Part II of Interim interview with sister of Kevorkian victim

Tina Allerellie and sister Karen ShoffstallOn August 13, 1997, Long Island resident Karen Shoffstall died at the hands of infamous US euthanasia champion Jack Kevorkian, nine days before her 35th birthday. A highly successful salesperson, Karen had been living with multiple sclerosis, a chronic, progressively debilitating disease. She was well enough at the time of her death to travel alone to Detroit, where she had arranged to meet Kevorkian; but it is said she wanted to end her life before her condition worsened.

Karen was born and raised near Guelph, Ontario. Her family, who still reside there, were devastated by her suicide, and called on authorities to lay murder charges against Kevorkian. Karen’s sister, Tina Allerellie, recently spoke with The Interim’s David Curtin about Karen’s death, and about the issues of euthanasia and doctor-assisted suicide.

David: You said that you wish Karen could have talked to someone who could have helped her properly. I wonder if sometimes the responses people give are too mixed up in, well, “It’s your choice; you’re the one to decide”, the independence, and all the individualism that’s out there in the culture. I wonder if we need to be saying, “No, absolutely not, don’t do that, that’s wrong. You’re precious and there’s another way.” I wonder if we’re all so caught up in “choice,” we forget that the whole point of being free is to choose good things.

Tina: Exactly. That is exactly what I’m thinking. Before all this happened, I was really standing on the sidelines myself. I never, ever agreed with euthanasia or mercy-killing; but at the same time, I thought it doesn’t affect me and if other people want to do it, that’s their choice.

I’m realizing now that we need to have the courage to stand up and say, “No, it is wrong.” If people want to say that I don’t understand, that’s their problem, because I think I understand more than the average person out there. I get into debates with people a lot at work now, who say, “You don’t know what it’s like to be in a wheelchair; you don’t know what it’s like to suffer.”

No, I don’t, and that’s true. But I do know what it’s like to lose someone you love unnecessarily. And I do know – I’m learning – what it’s like to always stand back on the sidelines. That doesn’t make anything good come about. All that happens that way is the world decays.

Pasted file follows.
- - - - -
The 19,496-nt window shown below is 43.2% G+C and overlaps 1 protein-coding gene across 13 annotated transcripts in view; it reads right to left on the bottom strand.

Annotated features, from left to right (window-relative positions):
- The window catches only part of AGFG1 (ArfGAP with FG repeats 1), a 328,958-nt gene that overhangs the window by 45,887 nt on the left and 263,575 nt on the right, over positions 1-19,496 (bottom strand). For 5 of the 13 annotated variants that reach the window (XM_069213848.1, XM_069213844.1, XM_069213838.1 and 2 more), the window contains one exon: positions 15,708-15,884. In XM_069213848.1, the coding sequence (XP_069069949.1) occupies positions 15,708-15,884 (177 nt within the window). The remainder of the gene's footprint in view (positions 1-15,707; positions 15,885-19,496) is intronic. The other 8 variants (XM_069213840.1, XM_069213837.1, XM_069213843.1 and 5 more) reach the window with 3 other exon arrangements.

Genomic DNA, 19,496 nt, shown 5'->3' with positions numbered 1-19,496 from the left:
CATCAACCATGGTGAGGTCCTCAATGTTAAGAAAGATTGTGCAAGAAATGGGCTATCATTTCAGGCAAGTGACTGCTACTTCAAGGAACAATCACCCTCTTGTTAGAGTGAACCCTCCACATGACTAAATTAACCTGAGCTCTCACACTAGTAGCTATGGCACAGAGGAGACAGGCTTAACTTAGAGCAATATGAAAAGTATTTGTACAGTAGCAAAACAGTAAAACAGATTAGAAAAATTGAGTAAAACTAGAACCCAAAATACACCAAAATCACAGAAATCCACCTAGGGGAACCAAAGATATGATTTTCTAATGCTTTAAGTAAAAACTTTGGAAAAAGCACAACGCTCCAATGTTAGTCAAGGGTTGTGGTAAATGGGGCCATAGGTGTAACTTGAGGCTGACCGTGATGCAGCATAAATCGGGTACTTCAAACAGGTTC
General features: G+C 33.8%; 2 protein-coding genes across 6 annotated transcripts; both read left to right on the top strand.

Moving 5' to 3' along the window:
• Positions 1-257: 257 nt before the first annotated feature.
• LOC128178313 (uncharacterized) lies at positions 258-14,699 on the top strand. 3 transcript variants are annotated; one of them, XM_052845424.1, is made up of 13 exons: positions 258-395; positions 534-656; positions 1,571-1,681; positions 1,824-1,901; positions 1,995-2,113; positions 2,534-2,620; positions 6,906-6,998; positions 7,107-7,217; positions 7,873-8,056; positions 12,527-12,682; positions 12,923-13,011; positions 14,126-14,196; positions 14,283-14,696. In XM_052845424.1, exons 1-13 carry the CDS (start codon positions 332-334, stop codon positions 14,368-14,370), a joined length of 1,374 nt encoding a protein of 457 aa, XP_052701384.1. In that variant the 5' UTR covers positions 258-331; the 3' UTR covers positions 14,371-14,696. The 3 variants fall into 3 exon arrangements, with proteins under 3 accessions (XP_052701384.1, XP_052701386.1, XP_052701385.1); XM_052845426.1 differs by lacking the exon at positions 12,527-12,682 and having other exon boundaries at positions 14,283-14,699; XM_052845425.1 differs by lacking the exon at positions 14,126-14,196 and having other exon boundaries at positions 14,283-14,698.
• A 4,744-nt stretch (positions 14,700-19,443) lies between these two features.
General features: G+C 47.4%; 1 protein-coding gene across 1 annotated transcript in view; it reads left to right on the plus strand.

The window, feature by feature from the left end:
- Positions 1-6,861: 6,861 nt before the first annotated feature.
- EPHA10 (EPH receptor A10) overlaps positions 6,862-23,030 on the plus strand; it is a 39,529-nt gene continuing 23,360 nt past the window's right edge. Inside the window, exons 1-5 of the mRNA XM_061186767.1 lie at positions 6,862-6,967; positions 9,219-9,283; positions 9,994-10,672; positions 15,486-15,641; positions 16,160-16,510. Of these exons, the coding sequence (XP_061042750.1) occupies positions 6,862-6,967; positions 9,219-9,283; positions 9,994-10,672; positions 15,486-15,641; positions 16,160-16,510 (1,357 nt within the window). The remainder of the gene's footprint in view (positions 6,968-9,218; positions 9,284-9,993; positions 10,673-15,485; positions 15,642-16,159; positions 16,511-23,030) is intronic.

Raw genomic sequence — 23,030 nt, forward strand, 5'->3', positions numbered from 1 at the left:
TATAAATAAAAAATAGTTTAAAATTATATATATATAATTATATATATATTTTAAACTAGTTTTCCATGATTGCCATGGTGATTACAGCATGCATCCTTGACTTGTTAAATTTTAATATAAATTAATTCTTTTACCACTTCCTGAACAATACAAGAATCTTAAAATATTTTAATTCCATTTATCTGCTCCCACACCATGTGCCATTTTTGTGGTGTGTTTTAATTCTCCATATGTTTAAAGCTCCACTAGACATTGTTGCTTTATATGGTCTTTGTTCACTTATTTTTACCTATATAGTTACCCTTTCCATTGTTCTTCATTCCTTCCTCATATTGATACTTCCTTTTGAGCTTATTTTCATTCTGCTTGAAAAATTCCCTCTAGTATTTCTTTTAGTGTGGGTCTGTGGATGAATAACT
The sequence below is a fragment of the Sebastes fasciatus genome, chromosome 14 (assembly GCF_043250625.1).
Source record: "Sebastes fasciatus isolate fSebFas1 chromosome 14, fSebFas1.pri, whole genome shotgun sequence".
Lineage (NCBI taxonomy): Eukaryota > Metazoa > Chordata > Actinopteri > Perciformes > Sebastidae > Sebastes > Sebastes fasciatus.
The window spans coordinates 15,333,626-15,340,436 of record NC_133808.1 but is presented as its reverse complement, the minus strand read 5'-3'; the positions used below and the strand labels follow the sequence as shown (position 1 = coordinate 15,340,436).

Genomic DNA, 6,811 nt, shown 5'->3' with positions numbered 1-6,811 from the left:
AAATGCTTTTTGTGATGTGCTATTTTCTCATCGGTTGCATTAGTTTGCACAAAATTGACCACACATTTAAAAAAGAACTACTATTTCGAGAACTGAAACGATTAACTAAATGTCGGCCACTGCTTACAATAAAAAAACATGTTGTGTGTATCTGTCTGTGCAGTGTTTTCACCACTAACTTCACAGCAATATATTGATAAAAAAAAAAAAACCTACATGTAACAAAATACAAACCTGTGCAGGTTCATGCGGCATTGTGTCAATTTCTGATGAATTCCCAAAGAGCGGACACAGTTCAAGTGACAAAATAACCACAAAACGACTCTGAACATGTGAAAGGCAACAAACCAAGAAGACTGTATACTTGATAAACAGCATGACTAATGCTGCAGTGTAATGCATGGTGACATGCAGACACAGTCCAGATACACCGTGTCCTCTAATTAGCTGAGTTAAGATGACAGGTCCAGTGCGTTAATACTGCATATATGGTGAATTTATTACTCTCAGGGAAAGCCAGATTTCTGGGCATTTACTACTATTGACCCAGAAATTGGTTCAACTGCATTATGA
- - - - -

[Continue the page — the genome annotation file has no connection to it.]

I can’t help but think that when Canada was formed, it was formed on the basis of freedom. But I think freedom back then was a lot different than what we see freedom as being today. To me, freedom means responsibility. It doesn’t mean to just say, “I’m not getting things done my way, so I’m checking out.”

That’s not right, and that’s not what being Canadian is about. That’s not what it means to be a true, valuable life. We’re here for what we can give, not for what we can get. And it’s time people started hearing that again, I believe.

David: People in favor of euthanasia and doctor-assisted suicide talk about it being a personal thing or an individual choice; but what I’m hearing from you is it could never be simply a personal choice, because it affects people around you inevitably. It’s affected you and your family and Karen’s friends. It can’t possibly be just a private thing.

Tina: It’s not. I have the freedom to choose what kind of car I want to drive; that’s my choice, I’m driving it. But I have no right to say, “I’m out of here,” because my life affects other people’s lives.

My mother’s life affects mine. If she were to die, again I would be devastated. My life would not be the same. With my sister dying, my life will never be the same. A part of me has died with her. So, as you said, it’s not a personal choice, because it affects everyone.